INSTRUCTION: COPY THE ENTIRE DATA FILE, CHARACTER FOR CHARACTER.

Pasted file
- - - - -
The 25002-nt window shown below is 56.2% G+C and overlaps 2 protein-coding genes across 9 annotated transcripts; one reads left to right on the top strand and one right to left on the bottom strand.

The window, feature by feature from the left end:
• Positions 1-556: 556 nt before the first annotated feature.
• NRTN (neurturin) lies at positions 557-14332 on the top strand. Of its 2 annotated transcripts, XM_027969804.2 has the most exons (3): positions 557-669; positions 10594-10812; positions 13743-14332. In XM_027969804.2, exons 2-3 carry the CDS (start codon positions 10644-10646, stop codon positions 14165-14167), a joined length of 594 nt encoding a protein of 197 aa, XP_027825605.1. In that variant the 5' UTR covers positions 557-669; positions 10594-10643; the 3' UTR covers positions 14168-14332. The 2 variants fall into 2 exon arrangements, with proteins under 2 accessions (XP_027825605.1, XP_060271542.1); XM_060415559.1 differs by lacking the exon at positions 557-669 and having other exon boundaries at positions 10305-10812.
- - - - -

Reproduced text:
The 25002-nt window shown below is 56.2% G+C and overlaps 2 protein-coding genes across 9 annotated transcripts; one reads left to right on the top strand and one right to left on the bottom strand.

The window, feature by feature from the left end:
• Positions 1-556: 556 nt before the first annotated feature.
• NRTN (neurturin) lies at positions 557-14332 on the top strand. Of its 2 annotated transcripts, XM_027969804.2 has the most exons (3): positions 557-669; positions 10594-10812; positions 13743-14332. In XM_027969804.2, exons 2-3 carry the CDS (start codon positions 10644-10646, stop codon positions 14165-14167), a joined length of 594 nt encoding a protein of 197 aa, XP_027825605.1. In that variant the 5' UTR covers positions 557-669; positions 10594-10643; the 3' UTR covers positions 14168-14332. The 2 variants fall into 2 exon arrangements, with proteins under 2 accessions (XP_027825605.1, XP_060271542.1); XM_060415559.1 differs by lacking the exon at positions 557-669 and having other exon boundaries at positions 10305-10812.